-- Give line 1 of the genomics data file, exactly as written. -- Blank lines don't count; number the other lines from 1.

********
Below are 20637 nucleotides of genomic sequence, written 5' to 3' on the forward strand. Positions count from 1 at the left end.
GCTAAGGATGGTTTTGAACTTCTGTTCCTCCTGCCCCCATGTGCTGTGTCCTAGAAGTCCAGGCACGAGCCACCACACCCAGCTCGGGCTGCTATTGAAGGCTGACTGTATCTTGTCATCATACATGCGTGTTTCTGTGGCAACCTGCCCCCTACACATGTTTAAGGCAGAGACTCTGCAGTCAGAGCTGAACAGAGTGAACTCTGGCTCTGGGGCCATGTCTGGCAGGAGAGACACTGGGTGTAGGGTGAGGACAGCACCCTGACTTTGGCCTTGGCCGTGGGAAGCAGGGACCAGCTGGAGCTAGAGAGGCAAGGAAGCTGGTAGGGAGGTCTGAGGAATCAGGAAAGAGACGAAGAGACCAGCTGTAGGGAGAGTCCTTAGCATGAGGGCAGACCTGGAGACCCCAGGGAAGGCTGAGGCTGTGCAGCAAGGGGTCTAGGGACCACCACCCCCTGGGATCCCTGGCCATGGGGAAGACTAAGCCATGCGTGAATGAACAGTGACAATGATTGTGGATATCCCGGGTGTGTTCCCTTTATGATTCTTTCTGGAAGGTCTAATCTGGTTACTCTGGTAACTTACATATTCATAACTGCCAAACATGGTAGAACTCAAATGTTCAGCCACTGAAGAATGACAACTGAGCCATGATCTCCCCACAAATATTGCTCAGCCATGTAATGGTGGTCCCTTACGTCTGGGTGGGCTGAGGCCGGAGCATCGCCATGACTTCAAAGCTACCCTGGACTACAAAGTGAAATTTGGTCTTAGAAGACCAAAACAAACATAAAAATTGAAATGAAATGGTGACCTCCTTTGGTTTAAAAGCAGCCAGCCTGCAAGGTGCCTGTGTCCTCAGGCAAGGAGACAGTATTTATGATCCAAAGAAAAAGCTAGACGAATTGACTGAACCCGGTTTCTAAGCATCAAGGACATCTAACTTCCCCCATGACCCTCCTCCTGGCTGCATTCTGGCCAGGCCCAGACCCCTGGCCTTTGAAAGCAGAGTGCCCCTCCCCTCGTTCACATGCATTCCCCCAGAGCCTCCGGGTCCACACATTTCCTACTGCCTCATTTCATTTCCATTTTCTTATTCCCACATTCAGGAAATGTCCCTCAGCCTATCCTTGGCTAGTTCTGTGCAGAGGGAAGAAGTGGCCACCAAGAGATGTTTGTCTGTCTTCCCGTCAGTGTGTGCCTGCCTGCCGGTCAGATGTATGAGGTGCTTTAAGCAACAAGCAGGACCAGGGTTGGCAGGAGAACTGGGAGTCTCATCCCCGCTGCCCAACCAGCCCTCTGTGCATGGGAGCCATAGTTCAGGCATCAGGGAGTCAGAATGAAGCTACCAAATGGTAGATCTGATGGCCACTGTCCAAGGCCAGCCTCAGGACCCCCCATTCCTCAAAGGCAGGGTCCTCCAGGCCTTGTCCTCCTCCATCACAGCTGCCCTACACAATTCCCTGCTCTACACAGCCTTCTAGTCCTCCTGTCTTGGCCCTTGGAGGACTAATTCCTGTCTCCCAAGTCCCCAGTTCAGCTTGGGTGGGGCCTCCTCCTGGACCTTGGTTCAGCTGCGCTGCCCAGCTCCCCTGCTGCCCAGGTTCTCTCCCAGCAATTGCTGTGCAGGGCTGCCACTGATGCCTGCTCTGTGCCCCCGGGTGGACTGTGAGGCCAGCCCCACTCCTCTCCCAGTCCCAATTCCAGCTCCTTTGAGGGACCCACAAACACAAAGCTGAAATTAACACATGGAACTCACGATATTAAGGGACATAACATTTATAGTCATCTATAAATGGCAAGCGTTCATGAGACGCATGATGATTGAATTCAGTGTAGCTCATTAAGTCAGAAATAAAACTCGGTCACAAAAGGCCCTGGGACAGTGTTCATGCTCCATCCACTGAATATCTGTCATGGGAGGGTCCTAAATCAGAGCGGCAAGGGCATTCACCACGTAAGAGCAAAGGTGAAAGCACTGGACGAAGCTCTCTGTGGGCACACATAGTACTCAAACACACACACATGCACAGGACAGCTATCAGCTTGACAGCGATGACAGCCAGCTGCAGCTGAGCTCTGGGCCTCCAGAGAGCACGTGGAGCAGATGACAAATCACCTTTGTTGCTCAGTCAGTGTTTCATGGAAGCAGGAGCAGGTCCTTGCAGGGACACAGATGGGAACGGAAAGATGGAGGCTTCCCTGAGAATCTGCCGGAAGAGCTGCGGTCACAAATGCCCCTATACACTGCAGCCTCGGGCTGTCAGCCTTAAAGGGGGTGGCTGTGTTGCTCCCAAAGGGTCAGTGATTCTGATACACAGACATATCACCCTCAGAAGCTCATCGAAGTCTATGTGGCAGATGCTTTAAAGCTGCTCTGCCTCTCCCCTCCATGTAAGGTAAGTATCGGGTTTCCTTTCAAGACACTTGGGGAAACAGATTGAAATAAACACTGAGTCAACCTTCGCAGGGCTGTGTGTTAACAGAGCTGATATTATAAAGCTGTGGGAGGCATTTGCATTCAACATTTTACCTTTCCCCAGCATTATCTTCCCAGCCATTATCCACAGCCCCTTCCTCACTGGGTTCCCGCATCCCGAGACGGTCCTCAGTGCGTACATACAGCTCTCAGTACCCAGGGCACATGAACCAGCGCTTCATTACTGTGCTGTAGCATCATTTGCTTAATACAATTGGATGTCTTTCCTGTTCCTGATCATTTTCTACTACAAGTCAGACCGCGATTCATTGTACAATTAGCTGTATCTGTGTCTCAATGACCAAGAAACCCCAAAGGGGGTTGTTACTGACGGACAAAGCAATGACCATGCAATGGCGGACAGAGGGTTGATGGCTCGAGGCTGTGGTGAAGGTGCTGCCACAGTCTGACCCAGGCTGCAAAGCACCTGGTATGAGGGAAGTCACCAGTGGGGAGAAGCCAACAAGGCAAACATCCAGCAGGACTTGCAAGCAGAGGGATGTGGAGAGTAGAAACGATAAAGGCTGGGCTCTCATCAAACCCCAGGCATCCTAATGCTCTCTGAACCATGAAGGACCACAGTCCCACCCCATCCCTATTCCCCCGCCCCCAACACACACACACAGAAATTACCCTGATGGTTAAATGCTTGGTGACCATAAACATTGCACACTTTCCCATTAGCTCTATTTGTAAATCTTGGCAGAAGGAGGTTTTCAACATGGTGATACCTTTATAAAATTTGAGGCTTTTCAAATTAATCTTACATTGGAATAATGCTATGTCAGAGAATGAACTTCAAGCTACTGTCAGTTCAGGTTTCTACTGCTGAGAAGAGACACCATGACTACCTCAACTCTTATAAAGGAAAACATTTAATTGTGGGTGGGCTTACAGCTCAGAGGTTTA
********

Below are 20637 nucleotides of genomic sequence, written 5' to 3' on the forward strand. Positions count from 1 at the left end.